Designed to test the effects of the urban environment on horticulture, G(u)arden is a first of Urban vertical garden to test the effect of urban environment on vertical farming. It is an experimental research project by a group of urban planners, designers, and environmental and natural science specialists. Urban vertical gardens are a great solution to reduce air pollution, collect the runoff water, and utilizes it efficiently. They also adhere to the city heat and keep the environment cool, occupying the unused chamfered spaces in a city.
G (U) A R D E N
Urban Vertical Garden by Annvil
G(u)arden is the first vertical garden project installed by the design studio Annvil adjacent to their own office based in Kalnciema Quarter, Riga, Latvia in the year of 2020. The studio, in collaboration with scientists, aimed to identify the effects of air pollution on the food grown in cities. Addressing the increasing pressure on rural farmlands, the vertical garden can help serve the purpose to cultivate edible plants within the city walls and is a more sustainable solution as it reduces transportation costs.
This vertical garden is laid with an array of brightly colored planters from local horticulture centers and nurseries. The plants are placed on platforms supported by a staggered, multi-level scaffold structure built adjacent to a heavy traffic road in Riga. The attempt to design a vertical garden accompanied by local plants intends to encourage the residents to grow within their communities and to conserve natural resources by eliminating the stress on the farms and eliminating the idea of migration of products.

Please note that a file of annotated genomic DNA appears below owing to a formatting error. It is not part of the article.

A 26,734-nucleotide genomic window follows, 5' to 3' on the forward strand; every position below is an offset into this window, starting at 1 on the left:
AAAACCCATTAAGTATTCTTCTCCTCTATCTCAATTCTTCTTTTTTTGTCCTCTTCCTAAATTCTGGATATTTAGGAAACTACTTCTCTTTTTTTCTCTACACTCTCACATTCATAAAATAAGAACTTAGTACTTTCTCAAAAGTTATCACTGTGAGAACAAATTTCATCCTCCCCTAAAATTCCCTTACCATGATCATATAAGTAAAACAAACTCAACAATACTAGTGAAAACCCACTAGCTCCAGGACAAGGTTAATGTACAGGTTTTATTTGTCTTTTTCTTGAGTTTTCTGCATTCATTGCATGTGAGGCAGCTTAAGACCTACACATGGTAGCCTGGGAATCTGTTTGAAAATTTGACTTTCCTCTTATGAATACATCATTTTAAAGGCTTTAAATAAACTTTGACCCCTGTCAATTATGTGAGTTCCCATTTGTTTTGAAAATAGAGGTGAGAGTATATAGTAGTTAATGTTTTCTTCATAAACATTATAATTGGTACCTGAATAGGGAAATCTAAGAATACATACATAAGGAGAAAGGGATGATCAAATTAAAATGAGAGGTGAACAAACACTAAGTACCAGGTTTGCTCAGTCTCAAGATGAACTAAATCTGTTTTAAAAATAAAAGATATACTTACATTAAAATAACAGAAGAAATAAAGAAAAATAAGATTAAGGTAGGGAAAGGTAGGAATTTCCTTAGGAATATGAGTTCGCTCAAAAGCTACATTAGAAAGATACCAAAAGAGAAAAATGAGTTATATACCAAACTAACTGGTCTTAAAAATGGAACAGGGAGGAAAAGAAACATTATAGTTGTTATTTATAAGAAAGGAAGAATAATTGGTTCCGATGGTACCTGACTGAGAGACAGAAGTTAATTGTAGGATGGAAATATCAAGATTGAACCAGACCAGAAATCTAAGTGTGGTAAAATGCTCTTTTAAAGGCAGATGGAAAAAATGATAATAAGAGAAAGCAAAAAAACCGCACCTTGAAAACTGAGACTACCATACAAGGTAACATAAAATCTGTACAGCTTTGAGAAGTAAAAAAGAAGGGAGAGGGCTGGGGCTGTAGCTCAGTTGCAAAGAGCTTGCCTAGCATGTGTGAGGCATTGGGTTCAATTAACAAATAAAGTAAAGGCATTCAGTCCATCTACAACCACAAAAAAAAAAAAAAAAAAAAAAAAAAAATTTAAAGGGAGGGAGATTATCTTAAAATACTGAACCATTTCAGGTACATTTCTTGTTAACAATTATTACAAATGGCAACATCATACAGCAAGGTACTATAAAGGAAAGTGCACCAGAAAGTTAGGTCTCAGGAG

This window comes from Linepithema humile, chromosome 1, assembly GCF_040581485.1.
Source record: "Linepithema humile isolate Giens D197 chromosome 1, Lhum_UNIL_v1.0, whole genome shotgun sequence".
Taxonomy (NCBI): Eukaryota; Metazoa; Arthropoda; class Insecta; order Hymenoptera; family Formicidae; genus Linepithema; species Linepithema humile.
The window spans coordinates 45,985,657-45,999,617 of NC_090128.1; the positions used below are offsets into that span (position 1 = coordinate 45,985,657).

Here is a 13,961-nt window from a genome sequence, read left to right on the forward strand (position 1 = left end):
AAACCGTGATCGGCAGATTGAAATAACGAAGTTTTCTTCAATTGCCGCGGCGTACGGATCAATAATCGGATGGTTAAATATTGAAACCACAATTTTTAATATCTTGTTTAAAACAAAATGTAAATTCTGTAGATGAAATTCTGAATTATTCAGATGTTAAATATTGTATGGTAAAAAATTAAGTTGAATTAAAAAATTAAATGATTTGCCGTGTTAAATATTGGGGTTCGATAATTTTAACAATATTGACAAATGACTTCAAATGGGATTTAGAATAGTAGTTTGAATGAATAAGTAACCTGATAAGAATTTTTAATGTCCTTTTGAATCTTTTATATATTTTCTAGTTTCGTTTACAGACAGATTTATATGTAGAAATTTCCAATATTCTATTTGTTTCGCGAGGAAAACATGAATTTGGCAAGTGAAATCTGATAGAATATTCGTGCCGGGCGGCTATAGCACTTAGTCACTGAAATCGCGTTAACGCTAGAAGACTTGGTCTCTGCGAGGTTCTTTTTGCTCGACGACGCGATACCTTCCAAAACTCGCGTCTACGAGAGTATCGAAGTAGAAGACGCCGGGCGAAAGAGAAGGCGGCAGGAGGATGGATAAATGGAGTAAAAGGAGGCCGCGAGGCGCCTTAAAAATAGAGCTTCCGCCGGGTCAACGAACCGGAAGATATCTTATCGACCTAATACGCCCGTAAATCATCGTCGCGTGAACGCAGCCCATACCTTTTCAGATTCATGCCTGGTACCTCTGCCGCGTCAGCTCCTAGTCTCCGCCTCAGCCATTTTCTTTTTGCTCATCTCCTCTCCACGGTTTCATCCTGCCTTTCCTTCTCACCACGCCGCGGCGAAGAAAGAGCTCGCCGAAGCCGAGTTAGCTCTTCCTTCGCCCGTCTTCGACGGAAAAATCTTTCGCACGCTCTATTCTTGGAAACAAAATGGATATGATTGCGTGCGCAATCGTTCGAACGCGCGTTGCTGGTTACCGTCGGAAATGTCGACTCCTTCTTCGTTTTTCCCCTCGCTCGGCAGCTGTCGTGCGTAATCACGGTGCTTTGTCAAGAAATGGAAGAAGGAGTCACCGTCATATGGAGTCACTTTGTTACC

Anna Bates, the founder of Annvil took up this argumentative approach to deviate the attention of people from their screens and towards a green physical world. In this digital world where the pace of evolution has increased many notches, she aims to build an environment that promotes engagement amongst different groups of society. The stacked green structure also depicts an escape from the urban jungle and provides an opportunity to be close to nature.
G(u)arden is a pilot project to expand it to neglected environments that can eventually bring a noticeable shift in the city’s air pollution, physical environment, and urban aesthetics. The long term goal of this experimental vertical garden is to identify all possible risk factors associated with the impact of the urban environment on edible plants cultivated within it. The studio also partnered with a research lab to study the harvested crops and the impact of the local air and water and measure the effects of being bred in presence of heavy metals.
As mentioned by a project team member, Irina Sivicka, ‘In Latvia, there is a lack of scientifically based research on the biochemical composition of vegetables and fruits grown out in the open in the urban environment and their safety in terms of being used for food.’ Only the data obtained in the laboratory can help determine the correlation between the degree of pollution and the number of harmful substances found in vegetables grown in urban plantations. The intense traffic and air pollution of Riga make it pertinent to the study.
The vertical garden was designed to encourage discussions regarding the need for more green spaces within the city and to develop a sustainable green environment. G(u)arden acts as an initial prototype that intends to start a dialogue amongst the residents to promote a more effective urban environment closer to nature.